Vathanakul: How the Media Presents Murder as Entertainment

As a fan of BuzzFeed Unsolved: True Crime— a comedic web series exploring unsolved crimes and supernatural horror narratives — since 2016, I’ve taken the next step to join the popular wave of many crime TV shows and documentaries.

But after watching the new Netflix limited series DAHMER – Monsters: The Story of Jeffrey DahmerI began to question the factual accuracy, or lack thereof, of popular media genres.

DAHMER is the second most-watched show in English since its release on September 21. The show roots in Dahmer’s past trauma and childhood, and encourages semblance of justification for his actions.

The series glorifies Dahmer (Evan Peters), the notorious serial killer, cannibal and necrophile.

When viewers see a slice of humanity from Dahmer, they may feel compelled to sympathize with the killer, while others sympathize with the victims’ families and resent the direction of this series.

The media have heavily criticized DAHMER‘s portrayal of the victims, given the lack of consultation with the victims’ families prior to the series’ release and how their stories are exploited.

The eighth episode tells the emotional and complicated story of Tony Hughes, one of Dahmer’s victims, but according to his mother, it does not correspond to true life events and is an invasion of privacy.

“I don’t understand how they can use our names and put stuff like that out there,” Shirley Hughes said in an interview with The guard.

The biographical film by Ted Bundy is similarly titled Extremely evil, shockingly evil and hideous cast former Disney heartthrob Zac Efron as the notorious killer. Casting played a role in romanticizing serial killers like Bundy and drawing large audiences with the star power of many crime shows.

After finishing DAHMER, I question the true crime media’s portrayal of both murderers and victims. I wonder how the entertainment industry continues to captivate viewers while portraying a romanticized picture of killers and their crimes while misrepresenting the victims’ stories.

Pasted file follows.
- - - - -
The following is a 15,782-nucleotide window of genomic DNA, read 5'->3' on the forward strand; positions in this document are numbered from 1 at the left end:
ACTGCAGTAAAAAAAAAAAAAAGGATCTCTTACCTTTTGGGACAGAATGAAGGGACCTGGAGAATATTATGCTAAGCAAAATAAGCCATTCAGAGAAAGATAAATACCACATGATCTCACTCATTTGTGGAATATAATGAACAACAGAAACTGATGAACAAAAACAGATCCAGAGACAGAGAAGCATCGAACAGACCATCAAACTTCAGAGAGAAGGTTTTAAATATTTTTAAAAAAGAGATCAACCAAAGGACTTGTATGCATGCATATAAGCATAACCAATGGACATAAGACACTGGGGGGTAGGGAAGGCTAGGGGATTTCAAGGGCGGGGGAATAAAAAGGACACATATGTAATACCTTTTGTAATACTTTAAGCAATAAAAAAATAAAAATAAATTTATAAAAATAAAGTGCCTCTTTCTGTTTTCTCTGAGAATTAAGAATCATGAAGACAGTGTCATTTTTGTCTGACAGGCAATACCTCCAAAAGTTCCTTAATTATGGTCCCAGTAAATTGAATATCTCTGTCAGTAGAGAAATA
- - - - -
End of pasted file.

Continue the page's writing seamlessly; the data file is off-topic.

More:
It doesn’t feel right to watch a show just for entertainment while knowing that the victims’ families are reliving their trauma.

Of course, I’m not against all movies and series about serial killers. The film zodiac, starring Jake Gyllenhaal and Robert Downey Jr., for example, takes an entertaining yet informative twist on the Zodiac Killer. Part of the success and amazing reviews is that the case is still unsolved.

The Zodiac Killer’s lack of a concrete identity makes his or her crimes less personal and intimate. This may have allowed producers more freedom in reproducing his crimes without the weight of ethical pressure.

True crime documentaries are more compelling to me when they are committed to truthfulness.

Netflix’s three-part documentary series Conversations with a Murderer delves into the lives of three serial killers: Jeffrey Dahmer, John Wayne Gacy and Ted Bundy. The series shares unheard tapes of their interrogations and in-depth interviews with the perpetrators’ close associates, making it closer to the truth than many shows in its genre.

One of the most notable serial killer documentaries is Night Stalker: The Hunt for a Serial Killer, a nail-biting limited series on the Richard Ramirez case. It follows a similar structure as Conversations with a Murdererbut the viewers travel along with the two detectives on the case.

I prefer the documentary format of the detectives’ step-by-step analysis and investigation to dramatic recreations of the brutal aftermath of murders. As I watched, I was fascinated by the meticulous details of Ramirez’s case and attempted to solve the crime on the side.

I believe that the stories of serial killers and true crime events should not be put to rest to prevent unheard stories from the victims from being made into history. But the production of such TV shows and films often manipulates their stories, which detracts from the ethical path of sharing victims’ stories.

So instead of halfheartedly watching the romanticized version of true crime shows, I’m questioning every show I watch with a detective hat on.

A commitment to precision and accuracy, I would say, makes true crime a complete and robust form of entertainment.


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